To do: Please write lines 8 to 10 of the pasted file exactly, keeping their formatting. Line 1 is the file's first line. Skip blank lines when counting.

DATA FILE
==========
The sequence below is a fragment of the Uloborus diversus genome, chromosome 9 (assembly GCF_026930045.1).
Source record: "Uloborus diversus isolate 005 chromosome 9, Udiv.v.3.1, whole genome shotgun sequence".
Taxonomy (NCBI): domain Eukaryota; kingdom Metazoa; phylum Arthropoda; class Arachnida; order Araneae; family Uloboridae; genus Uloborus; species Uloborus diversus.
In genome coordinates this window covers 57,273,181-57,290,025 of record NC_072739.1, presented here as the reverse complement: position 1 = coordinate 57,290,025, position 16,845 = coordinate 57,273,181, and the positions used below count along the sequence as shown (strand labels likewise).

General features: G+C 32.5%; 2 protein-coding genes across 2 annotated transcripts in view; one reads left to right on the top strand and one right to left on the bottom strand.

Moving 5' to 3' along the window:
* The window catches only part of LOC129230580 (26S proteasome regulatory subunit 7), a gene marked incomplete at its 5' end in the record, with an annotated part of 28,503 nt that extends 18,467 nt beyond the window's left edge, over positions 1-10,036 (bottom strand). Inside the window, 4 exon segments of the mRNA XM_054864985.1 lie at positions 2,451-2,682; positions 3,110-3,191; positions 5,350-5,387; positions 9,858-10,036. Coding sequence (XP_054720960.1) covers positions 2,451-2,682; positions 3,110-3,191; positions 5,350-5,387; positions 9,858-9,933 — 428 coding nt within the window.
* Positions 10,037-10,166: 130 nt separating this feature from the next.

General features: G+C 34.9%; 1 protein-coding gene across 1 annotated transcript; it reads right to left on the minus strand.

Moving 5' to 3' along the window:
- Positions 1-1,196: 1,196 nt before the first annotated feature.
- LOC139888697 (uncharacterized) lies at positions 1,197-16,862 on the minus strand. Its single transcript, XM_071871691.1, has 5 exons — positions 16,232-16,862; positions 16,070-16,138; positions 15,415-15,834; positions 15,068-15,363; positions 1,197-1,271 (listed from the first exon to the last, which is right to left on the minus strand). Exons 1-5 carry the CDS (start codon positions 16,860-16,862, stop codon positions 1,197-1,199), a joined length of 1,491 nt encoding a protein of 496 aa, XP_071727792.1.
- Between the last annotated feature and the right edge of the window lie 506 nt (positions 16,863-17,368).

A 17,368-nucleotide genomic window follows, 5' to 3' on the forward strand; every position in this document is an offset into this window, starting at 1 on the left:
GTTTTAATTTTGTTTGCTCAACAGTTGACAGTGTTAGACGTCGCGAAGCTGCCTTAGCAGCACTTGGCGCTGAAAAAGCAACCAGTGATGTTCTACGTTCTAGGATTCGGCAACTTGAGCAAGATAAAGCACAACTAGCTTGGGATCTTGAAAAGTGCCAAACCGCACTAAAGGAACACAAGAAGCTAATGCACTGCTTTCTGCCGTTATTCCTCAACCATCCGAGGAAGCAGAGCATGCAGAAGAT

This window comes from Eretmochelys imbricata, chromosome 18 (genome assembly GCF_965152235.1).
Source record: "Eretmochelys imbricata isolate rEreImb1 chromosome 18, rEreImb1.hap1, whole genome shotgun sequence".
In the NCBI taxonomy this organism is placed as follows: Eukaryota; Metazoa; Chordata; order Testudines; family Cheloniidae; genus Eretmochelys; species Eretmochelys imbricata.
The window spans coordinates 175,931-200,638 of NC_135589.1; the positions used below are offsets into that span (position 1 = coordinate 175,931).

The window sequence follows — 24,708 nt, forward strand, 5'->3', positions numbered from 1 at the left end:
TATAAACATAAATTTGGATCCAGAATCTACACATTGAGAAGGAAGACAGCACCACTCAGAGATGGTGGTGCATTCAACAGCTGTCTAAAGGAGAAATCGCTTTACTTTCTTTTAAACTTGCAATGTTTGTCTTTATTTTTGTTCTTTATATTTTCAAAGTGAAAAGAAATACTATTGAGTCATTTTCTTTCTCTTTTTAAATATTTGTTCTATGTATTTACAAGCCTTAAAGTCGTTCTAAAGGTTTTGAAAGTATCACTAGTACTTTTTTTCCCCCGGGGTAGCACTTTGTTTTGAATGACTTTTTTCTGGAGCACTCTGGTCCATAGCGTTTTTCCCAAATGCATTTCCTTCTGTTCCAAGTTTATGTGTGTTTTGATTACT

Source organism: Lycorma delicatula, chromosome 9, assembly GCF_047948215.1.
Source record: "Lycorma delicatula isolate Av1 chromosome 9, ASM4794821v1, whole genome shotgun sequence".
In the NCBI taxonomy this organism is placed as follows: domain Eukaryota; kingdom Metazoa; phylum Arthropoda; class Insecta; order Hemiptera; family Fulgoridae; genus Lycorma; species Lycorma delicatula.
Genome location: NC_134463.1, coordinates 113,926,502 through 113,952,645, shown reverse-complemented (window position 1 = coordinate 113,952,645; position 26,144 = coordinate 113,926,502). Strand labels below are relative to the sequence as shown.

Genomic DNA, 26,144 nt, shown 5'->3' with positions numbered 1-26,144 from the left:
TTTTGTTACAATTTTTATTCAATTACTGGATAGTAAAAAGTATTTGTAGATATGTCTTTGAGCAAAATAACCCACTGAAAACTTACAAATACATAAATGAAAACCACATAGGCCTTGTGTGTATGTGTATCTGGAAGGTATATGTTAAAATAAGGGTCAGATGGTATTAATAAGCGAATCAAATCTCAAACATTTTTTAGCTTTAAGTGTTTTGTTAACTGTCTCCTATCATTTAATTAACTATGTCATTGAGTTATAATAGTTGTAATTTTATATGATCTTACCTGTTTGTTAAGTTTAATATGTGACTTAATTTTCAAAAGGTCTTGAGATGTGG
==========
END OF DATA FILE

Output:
* Positions 10,037-10,166: 130 nt separating this feature from the next.

General features: G+C 34.9%; 1 protein-coding gene across 1 annotated transcript; it reads right to left on the minus strand.

Moving 5' to 3' along the window: